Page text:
2011) (on file in EB-10-IH-4055).
52 Letter from Theresa Cavanaugh, Acting Chief, Investigations and Hearings Division, FCC Enforcement Bureau,
to Google Inc. (Oct. 21, 2011) (on file in EB-10-IH-4055).

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15.
We note that several countries, including Canada,53 France,54 and the Netherlands,55 have
determined that Google’s collection of payload data violated their data protection, online privacy, or
similar laws and regulations. In the United States, the Federal Trade Commission (FTC) initiated an
inquiry in the summer of 2010. On October 27, 2010, the FTC closed its inquiry without taking action
against Google.56 State attorneys general have conducted a joint investigation that is ongoing.57
1.

Google’s response to the LOI

16.
The Bureau’s initial LOI required Google to provide specified information about its Wi-
Fi data collection activities that would enable Commission staff to assess whether those activities violated
Section 705(a) of the Act.58 The focus of the first LOI was on how Google collected Wi-Fi data, what
data they got, and whether the company had examined or used that data in any way. The LOI directed
Google to provide certain information in narrative form, as well as copies of all documents (including e-
mail) that supported the Company’s narrative responses.59 The LOI also required Google to identify the
individuals responsible for authorizing the collection of Wi-Fi data, and to identify any employees who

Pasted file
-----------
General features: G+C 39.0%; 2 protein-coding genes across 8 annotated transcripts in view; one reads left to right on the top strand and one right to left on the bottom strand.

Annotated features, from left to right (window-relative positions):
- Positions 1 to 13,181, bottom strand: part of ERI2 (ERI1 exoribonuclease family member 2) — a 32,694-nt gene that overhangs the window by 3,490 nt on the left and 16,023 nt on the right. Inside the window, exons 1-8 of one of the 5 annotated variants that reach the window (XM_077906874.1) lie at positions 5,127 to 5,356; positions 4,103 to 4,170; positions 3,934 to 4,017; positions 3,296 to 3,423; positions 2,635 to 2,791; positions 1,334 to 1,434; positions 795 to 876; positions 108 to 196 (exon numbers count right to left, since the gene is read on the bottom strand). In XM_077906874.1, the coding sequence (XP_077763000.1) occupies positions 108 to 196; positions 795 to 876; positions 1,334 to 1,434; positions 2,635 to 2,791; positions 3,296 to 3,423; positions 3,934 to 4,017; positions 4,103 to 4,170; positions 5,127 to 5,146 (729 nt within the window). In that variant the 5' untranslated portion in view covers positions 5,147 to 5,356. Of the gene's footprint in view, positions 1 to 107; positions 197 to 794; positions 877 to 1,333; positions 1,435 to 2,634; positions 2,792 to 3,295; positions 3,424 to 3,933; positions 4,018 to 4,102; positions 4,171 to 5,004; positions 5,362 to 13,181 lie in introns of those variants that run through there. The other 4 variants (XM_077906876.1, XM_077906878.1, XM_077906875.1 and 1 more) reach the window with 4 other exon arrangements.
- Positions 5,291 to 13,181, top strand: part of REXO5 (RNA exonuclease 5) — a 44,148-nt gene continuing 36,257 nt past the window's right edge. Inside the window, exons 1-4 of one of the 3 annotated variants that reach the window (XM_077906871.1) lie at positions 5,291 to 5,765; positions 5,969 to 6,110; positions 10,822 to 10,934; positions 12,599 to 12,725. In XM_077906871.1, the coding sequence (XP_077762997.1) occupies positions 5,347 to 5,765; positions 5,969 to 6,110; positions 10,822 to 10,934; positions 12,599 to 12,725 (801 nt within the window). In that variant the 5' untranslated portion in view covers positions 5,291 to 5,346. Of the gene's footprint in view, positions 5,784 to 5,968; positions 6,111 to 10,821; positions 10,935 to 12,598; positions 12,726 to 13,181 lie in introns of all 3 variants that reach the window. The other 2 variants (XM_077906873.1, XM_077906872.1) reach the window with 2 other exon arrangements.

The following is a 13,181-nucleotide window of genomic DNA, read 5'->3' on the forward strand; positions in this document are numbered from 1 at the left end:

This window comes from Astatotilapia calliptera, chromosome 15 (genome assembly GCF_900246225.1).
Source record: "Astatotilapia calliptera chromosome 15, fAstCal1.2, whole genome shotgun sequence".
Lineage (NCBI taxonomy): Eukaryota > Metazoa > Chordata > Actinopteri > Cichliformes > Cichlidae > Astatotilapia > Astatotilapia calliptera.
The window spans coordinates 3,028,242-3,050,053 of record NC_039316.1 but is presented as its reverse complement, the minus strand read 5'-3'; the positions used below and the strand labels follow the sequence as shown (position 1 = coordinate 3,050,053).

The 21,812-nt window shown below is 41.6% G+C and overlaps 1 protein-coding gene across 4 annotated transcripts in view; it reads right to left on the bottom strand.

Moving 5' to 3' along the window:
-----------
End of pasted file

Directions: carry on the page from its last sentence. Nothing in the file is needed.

had reviewed or analyzed Wi-Fi communications collected by the Company.60 In addition, the LOI
directed Google to accompany its response with
an affidavit or declaration under penalty of perjury, signed and dated by an
authorized officer of the Company with personal knowledge of the
representations provided in Google’s response, verifying the truth and accuracy
of the information therein and that all of the information and/or documents

53 See generally Office of the Privacy Comm’r of Canada, PIPEDA Report of Findings No. 2011-001, Google Inc.
WiFi Data Collection (2011) (OPC Report), available at http://www.priv.gc.ca/cf-dc/2011/2011_001_0520_e.cfm.
54 See generally Commission Nationale de l’Informatique et des Libertés Decision No. 2011-035 of the Restricted
Committee Imposing a Financial Penalty on the Company Google Inc. (2011) (CNIL Decision), available at
http://www.legifrance.gouv.fr/affichCnil.do?&id=CNILTEXT000023733987. Citations in this NAL to the CNIL
Decision are to the original French language document, as translated by Commission staff.
55 See generally Dutch Data Protection Authority, Final Findings, Investigation into the collection of Wifi data by
Google using Street View cars (Dec. 7, 2010) (DDPA Decision), available at
http://www.dutchdpa.nl/downloads_overig/en_pb_20110811_google_final_findings.pdf.
56 See Letter from David Vladeck, Director, FTC Bureau of Consumer Protection, to Albert Gidari, Counsel to
Google Inc. at 2 (Oct. 27, 2010), available at http://www.ftc.gov/os/closings/101027googleletter.pdf.
57 See, e.g., Tom Krazit, Connecticut Heads Up 30-State Google Wi-Fi Probe, C-NET, June 21, 2010,
http://news.cnet.com/8301-30684_3-20008332-265.html. In addition, private citizens have filed numerous class
action lawsuits against Google alleging that the Company violated federal wiretapping laws when it captured
personal information from Wi-Fi networks. Eight of those class actions have been consolidated in the U.S. District
Court for the Northern District of California. See In re Google Inc. Street View Elec. Commc’ns Litig., 733 F. Supp.
2d 1381, 1382 (J.P.M.L. 2010). On June 29, 2011, that court granted in part and denied in part Google’s motion to
dismiss for failure to state a claim upon which relief may be granted. See In re Google Inc. Street View Elec.
Commc’ns Litig.
, 794 F. Supp. 2d 1067, 1086 (N.D. Cal. 2011).
58 47 U.S.C. § 605(a); see LOI.
59 See LOI at 4.
60 See id. at 3.